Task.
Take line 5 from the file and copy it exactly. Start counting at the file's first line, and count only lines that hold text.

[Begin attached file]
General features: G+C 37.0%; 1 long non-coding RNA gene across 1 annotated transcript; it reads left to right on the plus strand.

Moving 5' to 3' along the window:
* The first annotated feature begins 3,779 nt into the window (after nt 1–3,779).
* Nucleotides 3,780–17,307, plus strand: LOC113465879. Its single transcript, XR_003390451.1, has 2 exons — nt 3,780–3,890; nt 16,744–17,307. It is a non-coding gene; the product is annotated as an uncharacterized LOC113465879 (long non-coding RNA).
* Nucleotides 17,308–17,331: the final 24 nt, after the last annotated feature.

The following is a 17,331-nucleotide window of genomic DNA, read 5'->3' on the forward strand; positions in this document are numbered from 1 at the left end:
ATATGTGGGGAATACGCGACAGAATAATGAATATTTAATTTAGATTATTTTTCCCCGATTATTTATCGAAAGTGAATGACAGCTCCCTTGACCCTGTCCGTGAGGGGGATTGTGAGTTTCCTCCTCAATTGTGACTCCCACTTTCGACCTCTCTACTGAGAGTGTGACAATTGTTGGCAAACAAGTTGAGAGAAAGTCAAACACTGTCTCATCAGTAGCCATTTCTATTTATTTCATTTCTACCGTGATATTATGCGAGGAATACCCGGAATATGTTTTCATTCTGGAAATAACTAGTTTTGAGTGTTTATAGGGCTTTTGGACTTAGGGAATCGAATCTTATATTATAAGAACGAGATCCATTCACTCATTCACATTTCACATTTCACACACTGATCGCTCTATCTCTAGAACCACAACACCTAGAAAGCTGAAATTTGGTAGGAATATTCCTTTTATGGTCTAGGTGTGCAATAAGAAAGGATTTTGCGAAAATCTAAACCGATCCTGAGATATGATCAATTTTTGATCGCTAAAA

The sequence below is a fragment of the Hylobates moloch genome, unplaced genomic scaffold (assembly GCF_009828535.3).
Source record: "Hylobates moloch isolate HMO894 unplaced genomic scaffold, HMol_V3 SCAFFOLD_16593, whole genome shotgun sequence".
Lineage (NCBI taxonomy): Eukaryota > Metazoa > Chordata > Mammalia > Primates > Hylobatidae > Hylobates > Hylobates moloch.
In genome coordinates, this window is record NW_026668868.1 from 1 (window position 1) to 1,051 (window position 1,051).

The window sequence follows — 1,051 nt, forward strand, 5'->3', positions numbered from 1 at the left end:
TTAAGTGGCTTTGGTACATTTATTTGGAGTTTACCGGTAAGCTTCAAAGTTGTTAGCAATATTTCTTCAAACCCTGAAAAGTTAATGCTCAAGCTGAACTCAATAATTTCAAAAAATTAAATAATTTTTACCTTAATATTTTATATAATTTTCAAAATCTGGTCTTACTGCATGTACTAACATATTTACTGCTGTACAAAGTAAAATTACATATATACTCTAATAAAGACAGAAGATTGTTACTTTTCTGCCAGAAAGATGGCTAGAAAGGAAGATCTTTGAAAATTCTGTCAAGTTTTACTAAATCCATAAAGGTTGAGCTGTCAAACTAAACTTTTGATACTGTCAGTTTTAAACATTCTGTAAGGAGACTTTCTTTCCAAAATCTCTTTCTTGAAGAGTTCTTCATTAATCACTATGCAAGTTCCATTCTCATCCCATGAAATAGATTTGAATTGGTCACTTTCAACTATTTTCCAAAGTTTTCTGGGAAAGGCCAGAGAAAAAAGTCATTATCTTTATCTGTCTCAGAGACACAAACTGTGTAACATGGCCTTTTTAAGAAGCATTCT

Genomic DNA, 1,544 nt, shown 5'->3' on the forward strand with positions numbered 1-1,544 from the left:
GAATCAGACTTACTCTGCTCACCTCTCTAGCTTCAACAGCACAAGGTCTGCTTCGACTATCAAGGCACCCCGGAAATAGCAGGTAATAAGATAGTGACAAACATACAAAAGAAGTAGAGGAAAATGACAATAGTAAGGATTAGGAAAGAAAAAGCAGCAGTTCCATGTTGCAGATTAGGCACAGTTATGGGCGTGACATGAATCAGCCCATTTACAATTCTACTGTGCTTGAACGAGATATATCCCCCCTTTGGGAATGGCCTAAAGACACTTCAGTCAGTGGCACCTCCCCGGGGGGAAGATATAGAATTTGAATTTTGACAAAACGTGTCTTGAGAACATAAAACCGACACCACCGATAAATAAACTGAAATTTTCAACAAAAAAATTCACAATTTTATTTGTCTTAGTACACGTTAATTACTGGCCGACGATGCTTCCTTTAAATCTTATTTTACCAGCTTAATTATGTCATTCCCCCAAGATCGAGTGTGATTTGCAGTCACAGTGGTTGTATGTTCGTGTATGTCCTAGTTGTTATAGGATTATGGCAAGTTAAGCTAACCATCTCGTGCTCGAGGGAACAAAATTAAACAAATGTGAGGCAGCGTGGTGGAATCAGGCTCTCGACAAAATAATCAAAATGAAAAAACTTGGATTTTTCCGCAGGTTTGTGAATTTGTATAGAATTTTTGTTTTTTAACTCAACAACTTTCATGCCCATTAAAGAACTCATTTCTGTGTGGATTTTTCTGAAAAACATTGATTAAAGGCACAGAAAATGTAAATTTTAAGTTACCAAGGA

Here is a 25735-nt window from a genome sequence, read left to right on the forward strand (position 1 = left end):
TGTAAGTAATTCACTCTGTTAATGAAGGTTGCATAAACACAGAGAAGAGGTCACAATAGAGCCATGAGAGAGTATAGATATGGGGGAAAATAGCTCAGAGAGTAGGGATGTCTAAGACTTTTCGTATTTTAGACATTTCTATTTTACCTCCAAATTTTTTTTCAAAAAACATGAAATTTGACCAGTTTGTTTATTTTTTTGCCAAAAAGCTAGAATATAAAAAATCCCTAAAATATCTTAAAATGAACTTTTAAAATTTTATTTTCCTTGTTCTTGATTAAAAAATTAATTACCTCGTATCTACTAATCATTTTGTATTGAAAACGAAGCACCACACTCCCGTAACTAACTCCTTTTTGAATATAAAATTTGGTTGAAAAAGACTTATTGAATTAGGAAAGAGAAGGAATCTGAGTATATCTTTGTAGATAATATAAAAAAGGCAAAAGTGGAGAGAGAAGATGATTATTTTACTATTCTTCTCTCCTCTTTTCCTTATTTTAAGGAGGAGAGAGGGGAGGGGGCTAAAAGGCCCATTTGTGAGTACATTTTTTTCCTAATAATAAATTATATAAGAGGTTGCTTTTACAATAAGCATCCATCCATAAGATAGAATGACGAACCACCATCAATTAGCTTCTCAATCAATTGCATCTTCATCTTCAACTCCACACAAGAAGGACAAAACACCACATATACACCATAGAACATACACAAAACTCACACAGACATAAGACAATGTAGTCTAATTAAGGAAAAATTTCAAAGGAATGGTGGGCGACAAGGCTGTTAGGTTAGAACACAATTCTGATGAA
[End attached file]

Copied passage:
* Nucleotides 17,308–17,331: the final 24 nt, after the last annotated feature.